Donning a cockroach bowtie and blazer covered in paint splatter, Tempe creative Bill Tonnesen greets visitors to The Lavatory Museum in Phoenix, where he’s filled six rooms with eclectic objects reflecting his dual fascination with fine art and toilets.
Part docent, part carnival barker, Tonnesen leads small groups through the space, where objects range from steampunk masks to toilet seats. At first glance, it looks like a big bunch of crap. Carefully curated, but crap.
Closer inspection reveals a visual poetic riff on contemporary life, exploring everything from the commercialization of art to parental neglect. Despite the prevalence of kitsch and novelty decor, the museum raises questions worth asking, including what’s being flushed down the metaphorical toilet in American society.
Located south of Camelback Road at 4700 North 12th Street, The Lavatory opened in November 2018 with a single immersive experience called a Mega Drop. The Friday and Saturday night events include an hour inside the venue's ball pit, where more than 100,000 fist-size balls fall from a spherical net, amid techno-pop music, fog effects, and swaths of multicolor lights.
In late April, Tonnesen opened six additional art spaces inside The Lavatory Museum. Now, people can pay $25 to explore the entire museum, including The Pit. Or they can buy a $25 ticket for a Mega Drop, and skip the six additional art spaces.
Tonnesen revels in highlighting his handy work as small groups of eager visitors make their way through the museum, infused with elements he’s designed for maximum shock value. They’re underwhelming at times, but intriguing nonetheless, if only because they reflect the grandeur of Tonnesen’s vision.
Visitors enter the museum in groups of four. First, they’re seated in a row of paint-splattered chairs. It’s one of several nods to Jackson Pollock, one of many famed artists whose works are referenced throughout Tonnesen’s eclectic assemblage of found objects and original artworks.
They slip blue paper booties over their shoes, and get their first taste of what’s to come – a brief explanation that that Sugar Room floor is covered in actual sugar. Then, they slip through the first of many doors, into the Mona Lisa Gallery, where every artwork is a riff on Leonardo da Vinci’s famous portrait of the woman with the ever-so-slight smile.
Here, it becomes apparent that Tonnesen’s enterprise is steeped in social commentary.
A Mona Lisa knock-off appears to nearly fall from a gallery wall each time a visitor walks past it, the mechanism for making it happen emitting a loud noise inside a space that’s otherwise quiet, except for visitor chatter about its more peculiar elements – including a giant cow dotted with Mona Lisa images, which hangs suspended upside down from the ceiling at the center of it all.
The room includes a Mona Lisa image framed by a toilet seat, and a Mona Lisa image surrounded by cardboard signs like those often associated with homeless people asking for money from strangers on the street.
Where some may see only kitsch, others will recognize art historical references, including an apparent nod to Jean-Michel Basquiat’s treatment of da Vinci’s famed portrait. References to renowned artists, including Tonnesen favorite Andy Warhol, are prevalent throughout the museum.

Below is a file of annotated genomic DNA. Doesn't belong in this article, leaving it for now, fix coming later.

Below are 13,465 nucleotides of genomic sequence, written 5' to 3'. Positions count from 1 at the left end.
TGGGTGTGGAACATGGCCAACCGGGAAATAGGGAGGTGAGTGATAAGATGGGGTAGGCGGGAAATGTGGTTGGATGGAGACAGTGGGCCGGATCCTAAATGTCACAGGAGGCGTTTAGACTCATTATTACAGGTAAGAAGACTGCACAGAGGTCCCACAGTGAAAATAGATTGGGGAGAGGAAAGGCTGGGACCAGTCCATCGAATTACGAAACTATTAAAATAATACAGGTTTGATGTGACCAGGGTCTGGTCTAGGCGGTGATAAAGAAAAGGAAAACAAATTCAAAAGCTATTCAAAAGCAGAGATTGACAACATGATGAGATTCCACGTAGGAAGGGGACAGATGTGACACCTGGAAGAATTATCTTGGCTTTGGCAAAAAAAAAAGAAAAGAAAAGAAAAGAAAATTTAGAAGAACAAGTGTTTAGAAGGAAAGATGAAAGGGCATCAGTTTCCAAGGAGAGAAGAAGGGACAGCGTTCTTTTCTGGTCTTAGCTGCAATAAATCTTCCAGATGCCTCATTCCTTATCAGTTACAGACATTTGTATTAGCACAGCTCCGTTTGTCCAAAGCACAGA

Most obvious is the Infinity Room, which plays on works by Yayoi Kusama, a contemporary Japanese artist best-known her obsession with dots. The Broad Museum in Los Angeles includes two of the artist’s Infinity Mirror Rooms. Here, visitors are flanked by two mirrored spaces filled with dozens of eclectic lamps in various types of white.
White dominates two additional rooms inside The Lavatory Museum, including a White Room where some of the clear containers lining a wall contain dead specimens of feeder mice. Viewers see four live mice inside an oblong box place on the floor inside the Sugar Room, where walls are lined with framed groupings of like objects ranging from sharpened pencils to marshmallows.
The Sugar Room, where the floor is literally covered in white grains of processed sugar, is the museum’s most polished offering. It’s anchored by a large table covered in cupcakes and other sweets, where parents sit consumed by digital devices as a child in a high chair looks on. Baby sculptures are tucked away in several museum spaces, giving viewers plenty to ponder if they’re so inclined.
Visitors are sworn to secrecy before entering the Black Room, raising expectations that something truly extraordinary will happen there. Turns out, it’s rather underwhelming, albeit modestly entertaining. Most disappointing is the Rest Room, where opening doors for various portable toilets reveals assorted art installations, including one where a roll of toilet paper layered with fake paper money is mounted near a steampunk-inspired figure.
The museum tour lasts an hour, which includes time in a small space filled with costumes, masks, and props — which visitors can wear while they take photographs in one of two Claymation booths.
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The Lavatory Museum is the latest option in a local arts landscape increasingly dominated by interactive, immersive art and Instagram-friendly settings.
Walter Productions opened its Burning Man-inspired Where?House, where it presents multimedia art events, just last year. Wonderspaces opened its first permanent venue, located inside Scottsdale Fashion Square, in April.
Meow Wolf recently announced its plans to open its first hotel in Phoenix, although it may be years before that happens. And there's a temporary pop-up venue called The Scene in Tempe, which has 11 rooms and 23 scenes designed as backdrops for Instagram photographs.
How well The Lavatory Museum fares will depend on whether the people who visit embrace Tonnesen’s vision, or feel like they've just flushed $25 down the toilet.